VIDEO: I Want You Back plays over an image of a Jackson 5 greatest hits album. I Want You Back lyrics.

With the label gradually moving more into soul music with the departure of HDH, I Want You Back is Motown’s best pop single since Ain’t No Mountain High Enough and their best piece of pure bubblegum since You Can’t Hurry Love. Even more than that, it holds the highly esteemed position of being Michael Jackson’s very first masterpiece. A family group of young teen and pre-teen boys, the Jackson 5 were first brought to the attention of Motown by Gladys Knight and the Pips, only for Berry Gordy to ignore their praises, not wanting to deal with the labor law hassles of underage performers. Motown singer/songwriter/producer Bobby Taylor eventually got him to hear the group, at which point Berry signed them instantly — and then promptly gave credit for their discovery to Diana Ross. After knocking their ages down a couple of years in press releases to make them seem even more cute, all they needed was a hit; they found one in Berry’s new songwriting group, the Corporation.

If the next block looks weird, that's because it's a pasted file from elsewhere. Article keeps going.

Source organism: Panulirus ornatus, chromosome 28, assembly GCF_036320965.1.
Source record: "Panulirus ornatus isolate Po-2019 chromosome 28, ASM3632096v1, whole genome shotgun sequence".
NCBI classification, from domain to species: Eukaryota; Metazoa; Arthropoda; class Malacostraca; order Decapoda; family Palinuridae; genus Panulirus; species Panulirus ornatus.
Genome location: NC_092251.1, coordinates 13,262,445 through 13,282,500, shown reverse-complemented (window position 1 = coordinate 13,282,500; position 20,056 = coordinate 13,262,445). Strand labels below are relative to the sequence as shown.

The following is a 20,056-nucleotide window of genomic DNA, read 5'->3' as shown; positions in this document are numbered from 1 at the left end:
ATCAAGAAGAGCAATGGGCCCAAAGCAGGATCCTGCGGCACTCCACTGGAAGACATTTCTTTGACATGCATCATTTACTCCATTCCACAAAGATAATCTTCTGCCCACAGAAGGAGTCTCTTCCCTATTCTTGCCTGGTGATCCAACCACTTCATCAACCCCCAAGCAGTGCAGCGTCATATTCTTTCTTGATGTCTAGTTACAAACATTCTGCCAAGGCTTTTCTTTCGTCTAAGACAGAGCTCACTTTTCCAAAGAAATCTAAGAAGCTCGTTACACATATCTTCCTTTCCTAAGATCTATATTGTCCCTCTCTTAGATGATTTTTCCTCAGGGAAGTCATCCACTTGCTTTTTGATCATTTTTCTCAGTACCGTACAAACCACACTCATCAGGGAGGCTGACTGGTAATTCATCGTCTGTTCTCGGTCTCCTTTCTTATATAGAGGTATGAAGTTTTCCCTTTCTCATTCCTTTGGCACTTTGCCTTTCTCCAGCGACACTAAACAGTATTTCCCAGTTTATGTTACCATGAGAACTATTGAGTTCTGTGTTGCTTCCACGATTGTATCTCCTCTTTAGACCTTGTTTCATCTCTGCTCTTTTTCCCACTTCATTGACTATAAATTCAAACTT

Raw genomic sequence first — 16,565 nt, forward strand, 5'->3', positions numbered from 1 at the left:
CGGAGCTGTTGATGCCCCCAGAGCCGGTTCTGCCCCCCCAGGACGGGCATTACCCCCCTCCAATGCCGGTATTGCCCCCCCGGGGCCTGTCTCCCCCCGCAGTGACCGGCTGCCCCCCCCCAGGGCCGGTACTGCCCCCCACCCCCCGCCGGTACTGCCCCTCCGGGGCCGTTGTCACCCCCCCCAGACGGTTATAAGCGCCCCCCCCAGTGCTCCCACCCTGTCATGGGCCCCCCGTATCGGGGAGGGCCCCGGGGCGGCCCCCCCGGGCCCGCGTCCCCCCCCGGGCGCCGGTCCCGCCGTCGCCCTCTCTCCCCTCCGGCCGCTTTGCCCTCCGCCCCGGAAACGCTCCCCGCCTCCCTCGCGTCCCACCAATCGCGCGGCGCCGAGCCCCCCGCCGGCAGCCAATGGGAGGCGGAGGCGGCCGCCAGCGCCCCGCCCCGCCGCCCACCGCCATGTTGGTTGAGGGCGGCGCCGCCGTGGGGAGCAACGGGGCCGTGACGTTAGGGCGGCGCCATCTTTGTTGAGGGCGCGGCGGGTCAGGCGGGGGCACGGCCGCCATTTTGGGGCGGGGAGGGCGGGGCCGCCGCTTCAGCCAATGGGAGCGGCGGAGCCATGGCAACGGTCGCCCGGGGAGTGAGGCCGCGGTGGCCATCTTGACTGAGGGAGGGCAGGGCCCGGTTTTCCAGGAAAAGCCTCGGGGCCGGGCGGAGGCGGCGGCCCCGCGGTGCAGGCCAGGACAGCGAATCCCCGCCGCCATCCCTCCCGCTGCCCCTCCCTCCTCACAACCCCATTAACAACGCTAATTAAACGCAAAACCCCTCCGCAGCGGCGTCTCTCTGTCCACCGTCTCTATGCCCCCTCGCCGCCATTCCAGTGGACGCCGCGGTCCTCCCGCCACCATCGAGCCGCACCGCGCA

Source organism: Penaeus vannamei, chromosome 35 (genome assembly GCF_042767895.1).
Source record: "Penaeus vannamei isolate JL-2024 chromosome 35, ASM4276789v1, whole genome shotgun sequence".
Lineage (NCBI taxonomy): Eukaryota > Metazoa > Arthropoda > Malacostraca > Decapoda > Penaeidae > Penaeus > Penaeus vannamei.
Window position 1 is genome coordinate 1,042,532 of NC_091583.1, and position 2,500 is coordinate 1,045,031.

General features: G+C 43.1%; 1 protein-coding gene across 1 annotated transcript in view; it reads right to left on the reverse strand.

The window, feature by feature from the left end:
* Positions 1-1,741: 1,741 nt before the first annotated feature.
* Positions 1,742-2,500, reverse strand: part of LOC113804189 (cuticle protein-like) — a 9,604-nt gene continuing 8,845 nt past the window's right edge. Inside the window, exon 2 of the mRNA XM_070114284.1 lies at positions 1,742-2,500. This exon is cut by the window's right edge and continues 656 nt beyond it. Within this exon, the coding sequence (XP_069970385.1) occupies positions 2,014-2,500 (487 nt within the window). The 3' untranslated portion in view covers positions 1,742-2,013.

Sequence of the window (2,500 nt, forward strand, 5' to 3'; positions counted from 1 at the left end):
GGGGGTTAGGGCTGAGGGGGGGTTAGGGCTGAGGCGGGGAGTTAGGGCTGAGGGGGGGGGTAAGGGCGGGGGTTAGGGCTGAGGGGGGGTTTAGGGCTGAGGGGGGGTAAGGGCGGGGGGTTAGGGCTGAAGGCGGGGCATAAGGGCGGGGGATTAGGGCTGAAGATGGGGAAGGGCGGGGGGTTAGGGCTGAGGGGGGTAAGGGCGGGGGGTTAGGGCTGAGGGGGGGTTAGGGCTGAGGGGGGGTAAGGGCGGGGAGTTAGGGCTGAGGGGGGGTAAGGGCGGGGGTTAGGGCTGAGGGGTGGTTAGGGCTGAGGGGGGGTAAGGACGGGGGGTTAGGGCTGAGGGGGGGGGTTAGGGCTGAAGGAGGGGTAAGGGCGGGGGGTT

Intended to replace HDH as Motown’s hit-making machine, the Corporation was deliberately anonymous, with the intention of avoiding the “big heads” Berry perceived HDH as having grown. Comprised of Berry Gordy and the virtually unknown Alphonzo Mizell, Freddie Perren, and Deke Richards, the collective fell far short of living up to its overall goal, but did produce one legendary song. At the time, it was all the J5 needed. Recorded in LA — where the bulk of the group’s work was to be completed, strongly signalling a shift away from Detroit and the Funk Brothers’ sound — the track features an impressive bass groove by Wilton Felder and crisp, clear instrumentation. A story mature beyond little Michael’s 11 years, he delivers it with a precocious conviction, surrounded by bubbly backing vocals made for radio. This song would be covered by a plethora of Motown’s acts, including very, very well by David Ruffin, but none would match the pop perfection of the original. And though the Jackson 5 would carry on with many other worthy singles, their debut was to be the finest track by the last superstars of Motown’s golden age.